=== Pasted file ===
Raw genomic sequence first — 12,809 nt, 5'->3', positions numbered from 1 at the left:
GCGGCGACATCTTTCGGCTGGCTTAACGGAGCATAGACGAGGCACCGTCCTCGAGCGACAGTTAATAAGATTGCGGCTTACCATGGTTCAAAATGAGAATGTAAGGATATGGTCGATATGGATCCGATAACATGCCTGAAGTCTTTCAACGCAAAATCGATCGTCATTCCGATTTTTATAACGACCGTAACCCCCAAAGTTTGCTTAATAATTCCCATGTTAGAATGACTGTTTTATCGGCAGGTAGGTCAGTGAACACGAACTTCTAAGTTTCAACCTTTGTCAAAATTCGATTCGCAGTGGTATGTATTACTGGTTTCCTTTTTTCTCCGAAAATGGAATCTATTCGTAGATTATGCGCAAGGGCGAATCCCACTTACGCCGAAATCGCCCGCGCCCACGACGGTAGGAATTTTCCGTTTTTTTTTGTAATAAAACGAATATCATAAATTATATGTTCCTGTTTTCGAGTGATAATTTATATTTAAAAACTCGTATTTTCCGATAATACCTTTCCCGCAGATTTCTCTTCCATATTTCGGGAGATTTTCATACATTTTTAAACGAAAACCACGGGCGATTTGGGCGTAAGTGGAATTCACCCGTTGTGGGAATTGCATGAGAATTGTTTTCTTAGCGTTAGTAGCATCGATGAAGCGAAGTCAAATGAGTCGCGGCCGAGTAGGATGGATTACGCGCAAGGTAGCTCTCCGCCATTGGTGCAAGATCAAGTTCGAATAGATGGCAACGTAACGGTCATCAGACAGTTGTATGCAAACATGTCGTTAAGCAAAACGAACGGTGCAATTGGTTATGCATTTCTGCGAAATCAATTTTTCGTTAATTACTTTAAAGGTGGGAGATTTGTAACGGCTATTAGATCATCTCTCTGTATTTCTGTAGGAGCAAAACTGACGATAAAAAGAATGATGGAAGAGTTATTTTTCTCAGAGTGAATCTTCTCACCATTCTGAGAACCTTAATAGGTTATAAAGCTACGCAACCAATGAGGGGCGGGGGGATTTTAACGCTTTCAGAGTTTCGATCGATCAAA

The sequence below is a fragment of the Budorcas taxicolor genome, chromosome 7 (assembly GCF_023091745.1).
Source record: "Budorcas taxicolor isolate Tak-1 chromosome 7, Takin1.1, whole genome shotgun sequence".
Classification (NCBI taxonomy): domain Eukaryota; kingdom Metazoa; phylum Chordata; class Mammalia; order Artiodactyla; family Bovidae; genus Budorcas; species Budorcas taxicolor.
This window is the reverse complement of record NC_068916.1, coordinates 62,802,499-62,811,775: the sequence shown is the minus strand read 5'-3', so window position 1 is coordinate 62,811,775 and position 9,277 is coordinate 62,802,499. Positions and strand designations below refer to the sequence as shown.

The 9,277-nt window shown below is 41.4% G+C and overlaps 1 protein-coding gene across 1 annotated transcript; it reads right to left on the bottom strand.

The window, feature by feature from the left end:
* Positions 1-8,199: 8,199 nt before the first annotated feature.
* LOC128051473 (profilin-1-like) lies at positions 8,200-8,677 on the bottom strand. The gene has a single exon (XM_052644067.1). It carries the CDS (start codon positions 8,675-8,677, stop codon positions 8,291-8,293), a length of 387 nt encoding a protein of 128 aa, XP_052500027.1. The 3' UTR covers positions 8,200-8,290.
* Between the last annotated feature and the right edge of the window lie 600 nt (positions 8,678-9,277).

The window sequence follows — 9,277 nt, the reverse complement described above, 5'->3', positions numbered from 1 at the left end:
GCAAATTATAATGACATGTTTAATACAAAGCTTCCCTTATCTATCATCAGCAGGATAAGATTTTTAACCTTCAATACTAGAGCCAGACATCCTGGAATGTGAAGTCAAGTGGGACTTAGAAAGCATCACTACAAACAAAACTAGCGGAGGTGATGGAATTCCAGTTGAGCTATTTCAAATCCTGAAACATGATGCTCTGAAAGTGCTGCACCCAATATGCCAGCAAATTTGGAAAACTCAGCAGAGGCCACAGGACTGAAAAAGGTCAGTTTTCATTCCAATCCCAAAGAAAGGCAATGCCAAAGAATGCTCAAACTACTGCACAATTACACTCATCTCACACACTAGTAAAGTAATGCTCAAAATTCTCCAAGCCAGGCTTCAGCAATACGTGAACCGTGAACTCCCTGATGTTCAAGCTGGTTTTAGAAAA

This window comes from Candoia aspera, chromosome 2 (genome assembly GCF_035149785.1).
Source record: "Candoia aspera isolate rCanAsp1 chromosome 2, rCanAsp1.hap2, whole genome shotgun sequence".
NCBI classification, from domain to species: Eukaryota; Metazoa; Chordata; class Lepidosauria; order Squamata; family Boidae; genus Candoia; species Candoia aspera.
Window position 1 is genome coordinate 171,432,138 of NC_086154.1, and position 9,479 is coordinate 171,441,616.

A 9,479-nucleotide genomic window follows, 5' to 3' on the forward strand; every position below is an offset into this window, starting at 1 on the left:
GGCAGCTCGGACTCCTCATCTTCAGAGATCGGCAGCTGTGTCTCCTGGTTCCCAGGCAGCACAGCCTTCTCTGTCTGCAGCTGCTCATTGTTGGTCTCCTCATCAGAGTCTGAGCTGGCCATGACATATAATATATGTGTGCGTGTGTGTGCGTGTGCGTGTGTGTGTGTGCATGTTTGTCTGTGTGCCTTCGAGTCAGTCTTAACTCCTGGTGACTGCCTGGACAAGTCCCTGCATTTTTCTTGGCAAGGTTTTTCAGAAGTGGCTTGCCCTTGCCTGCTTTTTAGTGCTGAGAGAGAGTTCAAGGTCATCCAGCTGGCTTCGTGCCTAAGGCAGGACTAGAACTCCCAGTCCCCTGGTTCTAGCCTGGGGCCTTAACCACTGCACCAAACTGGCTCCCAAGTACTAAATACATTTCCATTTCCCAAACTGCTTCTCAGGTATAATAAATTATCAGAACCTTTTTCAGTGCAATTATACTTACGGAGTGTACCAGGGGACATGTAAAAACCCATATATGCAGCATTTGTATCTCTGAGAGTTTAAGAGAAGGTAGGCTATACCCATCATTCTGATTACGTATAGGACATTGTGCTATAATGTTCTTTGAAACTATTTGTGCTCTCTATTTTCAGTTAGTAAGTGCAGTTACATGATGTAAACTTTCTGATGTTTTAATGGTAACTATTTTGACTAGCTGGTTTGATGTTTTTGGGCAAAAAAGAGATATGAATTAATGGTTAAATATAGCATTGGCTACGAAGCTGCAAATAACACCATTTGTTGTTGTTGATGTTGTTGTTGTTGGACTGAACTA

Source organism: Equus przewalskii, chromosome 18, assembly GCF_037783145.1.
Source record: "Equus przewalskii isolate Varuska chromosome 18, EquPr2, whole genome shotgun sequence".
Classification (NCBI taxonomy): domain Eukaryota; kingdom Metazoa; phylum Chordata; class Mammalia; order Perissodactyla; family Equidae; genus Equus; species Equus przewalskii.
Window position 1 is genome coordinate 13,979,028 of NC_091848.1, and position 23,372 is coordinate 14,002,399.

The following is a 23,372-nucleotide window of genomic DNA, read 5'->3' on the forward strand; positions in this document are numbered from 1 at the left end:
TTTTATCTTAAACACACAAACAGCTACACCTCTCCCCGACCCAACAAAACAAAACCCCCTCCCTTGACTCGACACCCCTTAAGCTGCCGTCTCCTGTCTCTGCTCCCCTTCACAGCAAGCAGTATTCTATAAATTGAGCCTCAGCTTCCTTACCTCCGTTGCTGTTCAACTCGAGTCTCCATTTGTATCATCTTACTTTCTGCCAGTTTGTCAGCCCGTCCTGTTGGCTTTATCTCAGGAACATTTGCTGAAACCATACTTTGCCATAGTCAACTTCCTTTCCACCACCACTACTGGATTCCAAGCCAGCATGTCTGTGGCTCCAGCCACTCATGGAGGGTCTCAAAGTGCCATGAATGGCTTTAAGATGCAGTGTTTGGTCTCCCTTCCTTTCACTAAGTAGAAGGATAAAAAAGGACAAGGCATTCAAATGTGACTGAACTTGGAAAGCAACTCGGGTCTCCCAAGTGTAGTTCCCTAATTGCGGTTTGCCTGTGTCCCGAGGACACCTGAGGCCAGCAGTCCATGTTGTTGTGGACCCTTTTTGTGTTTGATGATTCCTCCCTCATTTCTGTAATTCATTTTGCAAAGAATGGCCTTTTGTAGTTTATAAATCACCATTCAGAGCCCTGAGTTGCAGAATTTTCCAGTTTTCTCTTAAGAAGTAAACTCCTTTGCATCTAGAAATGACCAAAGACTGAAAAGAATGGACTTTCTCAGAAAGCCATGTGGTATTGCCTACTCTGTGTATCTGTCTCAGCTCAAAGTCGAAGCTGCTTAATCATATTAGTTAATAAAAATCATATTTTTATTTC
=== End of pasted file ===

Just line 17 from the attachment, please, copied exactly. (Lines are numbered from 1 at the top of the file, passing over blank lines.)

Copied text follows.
Window position 1 is genome coordinate 171,432,138 of NC_086154.1, and position 9,479 is coordinate 171,441,616.